Higher adherence to the Mediterranean Diet is associated with better academic achievement in Spanish university students: A multicenter cross-sectional study

Sofía Alfaro-González, Miriam Garrido-Miguel, Rubén Fernández-Rodríguez, Arthur Eumann Mesas, Elisabeth Bravo-Esteban, Purificación López-Muñoz, Eva Rodríguez-Gutiérrez, Vicente Martínez-Vizcaíno

Research output: Contribution to journalArticlepeer-review

Abstract

The objective was to assess the association of the overall score and different items of the Mediterranean Diet Adherence Screener (MEDAS) questionnaire with academic achievement in Spanish university students. We hypothesized that university students with greater adherence to the Mediterranean Diet (MedDiet) would have better academic achievement. A cross-sectional study was performed involving 266 first-year students from the University of Castilla-La Mancha, Spain, during the 2017–2018 academic year. Adherence to the Mediterranean diet was evaluated with the 14-item MEDAS questionnaire. As an indicator variable for academic achievement, the average marks of the examinations required for access to Spanish universities were used. A total of 63 participants (23.6%) adhered to MedDiet recommendations. Analysis of covariance models showed that participants with higher adherence to the MedDiet had significantly higher scores on academic achievement than their peers with low adherence (P < .001) after controlling for potential confounders. Additionally, the evaluation of each item of the MEDAS questionnaire showed that a diet rich in olive oil, vegetables, fruits, legumes, fish and shellfish, and a low consumption of sweets and carbonated beverages were positively associated with academic achievement; nevertheless, wine intake was inversely associated. This study showed that Spanish university students had a low prevalence of good adherence to the MedDiet. Additionally, our results suggested that higher adherence to the MedDiet is associated with better academic achievement in Spanish university students. From a public health perspective and because of low adherence, it is important to continue to focus on promoting adherence to the MedDiet as part of a healthy lifestyle pattern to improve the academic performance of young university students.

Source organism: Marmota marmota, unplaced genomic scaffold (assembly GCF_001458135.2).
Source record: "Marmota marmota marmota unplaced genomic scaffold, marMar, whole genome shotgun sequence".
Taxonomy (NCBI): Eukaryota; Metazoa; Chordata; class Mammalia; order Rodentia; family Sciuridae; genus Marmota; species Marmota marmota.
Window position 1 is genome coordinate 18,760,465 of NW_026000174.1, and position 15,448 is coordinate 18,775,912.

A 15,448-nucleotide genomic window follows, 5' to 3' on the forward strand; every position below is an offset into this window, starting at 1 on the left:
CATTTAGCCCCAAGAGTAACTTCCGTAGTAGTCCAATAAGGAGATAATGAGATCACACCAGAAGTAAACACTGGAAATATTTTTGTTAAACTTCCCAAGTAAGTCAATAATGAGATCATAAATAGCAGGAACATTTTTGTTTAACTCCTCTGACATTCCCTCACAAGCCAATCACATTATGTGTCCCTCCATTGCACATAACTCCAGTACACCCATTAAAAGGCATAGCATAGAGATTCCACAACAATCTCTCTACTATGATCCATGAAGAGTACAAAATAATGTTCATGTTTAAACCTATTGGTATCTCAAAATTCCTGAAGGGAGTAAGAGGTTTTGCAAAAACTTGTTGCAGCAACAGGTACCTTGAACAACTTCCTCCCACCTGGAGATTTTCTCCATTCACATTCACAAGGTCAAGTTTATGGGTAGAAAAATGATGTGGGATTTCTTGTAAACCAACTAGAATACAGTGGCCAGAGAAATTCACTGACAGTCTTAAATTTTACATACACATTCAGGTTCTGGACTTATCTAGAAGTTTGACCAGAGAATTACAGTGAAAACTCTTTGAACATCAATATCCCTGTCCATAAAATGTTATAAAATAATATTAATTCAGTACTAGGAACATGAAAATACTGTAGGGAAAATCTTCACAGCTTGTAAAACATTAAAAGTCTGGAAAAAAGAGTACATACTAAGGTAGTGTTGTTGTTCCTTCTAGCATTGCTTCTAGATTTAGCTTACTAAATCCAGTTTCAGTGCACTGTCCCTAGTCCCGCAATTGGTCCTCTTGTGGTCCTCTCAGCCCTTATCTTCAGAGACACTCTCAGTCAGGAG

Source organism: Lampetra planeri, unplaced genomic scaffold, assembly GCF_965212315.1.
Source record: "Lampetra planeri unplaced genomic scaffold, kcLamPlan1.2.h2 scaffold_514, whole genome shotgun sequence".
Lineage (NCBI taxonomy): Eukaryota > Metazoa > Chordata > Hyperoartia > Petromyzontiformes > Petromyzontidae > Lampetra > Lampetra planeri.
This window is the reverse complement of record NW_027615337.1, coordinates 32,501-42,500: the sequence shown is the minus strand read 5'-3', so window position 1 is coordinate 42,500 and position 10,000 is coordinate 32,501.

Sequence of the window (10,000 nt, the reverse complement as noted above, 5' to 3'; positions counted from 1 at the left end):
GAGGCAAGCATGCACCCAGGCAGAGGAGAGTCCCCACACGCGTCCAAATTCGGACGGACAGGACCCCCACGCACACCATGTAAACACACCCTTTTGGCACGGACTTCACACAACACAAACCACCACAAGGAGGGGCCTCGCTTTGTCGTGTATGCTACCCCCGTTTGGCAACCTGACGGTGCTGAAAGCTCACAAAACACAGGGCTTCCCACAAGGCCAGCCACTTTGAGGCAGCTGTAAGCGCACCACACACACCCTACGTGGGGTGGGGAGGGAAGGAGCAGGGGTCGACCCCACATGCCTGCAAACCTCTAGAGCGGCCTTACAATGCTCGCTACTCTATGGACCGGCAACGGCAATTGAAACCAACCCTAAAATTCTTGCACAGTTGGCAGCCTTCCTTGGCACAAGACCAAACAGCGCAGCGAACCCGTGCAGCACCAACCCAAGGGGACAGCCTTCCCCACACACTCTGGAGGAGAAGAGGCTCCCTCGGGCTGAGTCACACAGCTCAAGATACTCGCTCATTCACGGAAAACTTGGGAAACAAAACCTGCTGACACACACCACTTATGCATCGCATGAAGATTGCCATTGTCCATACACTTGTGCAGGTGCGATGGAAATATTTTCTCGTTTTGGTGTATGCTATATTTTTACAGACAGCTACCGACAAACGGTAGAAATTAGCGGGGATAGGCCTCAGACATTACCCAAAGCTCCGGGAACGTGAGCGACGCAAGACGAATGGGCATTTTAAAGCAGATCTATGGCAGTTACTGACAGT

Original languageEnglish
Pages (from-to)193-203
Number of pages11
JournalNutrition Research
Volume126
DOIs
StatePublished - Jun 2024
Externally publishedYes

Keywords

  • Academic performance
  • Adherence
  • College students
  • Cross-sectional study
  • Mediterranean diet
  • Young adults

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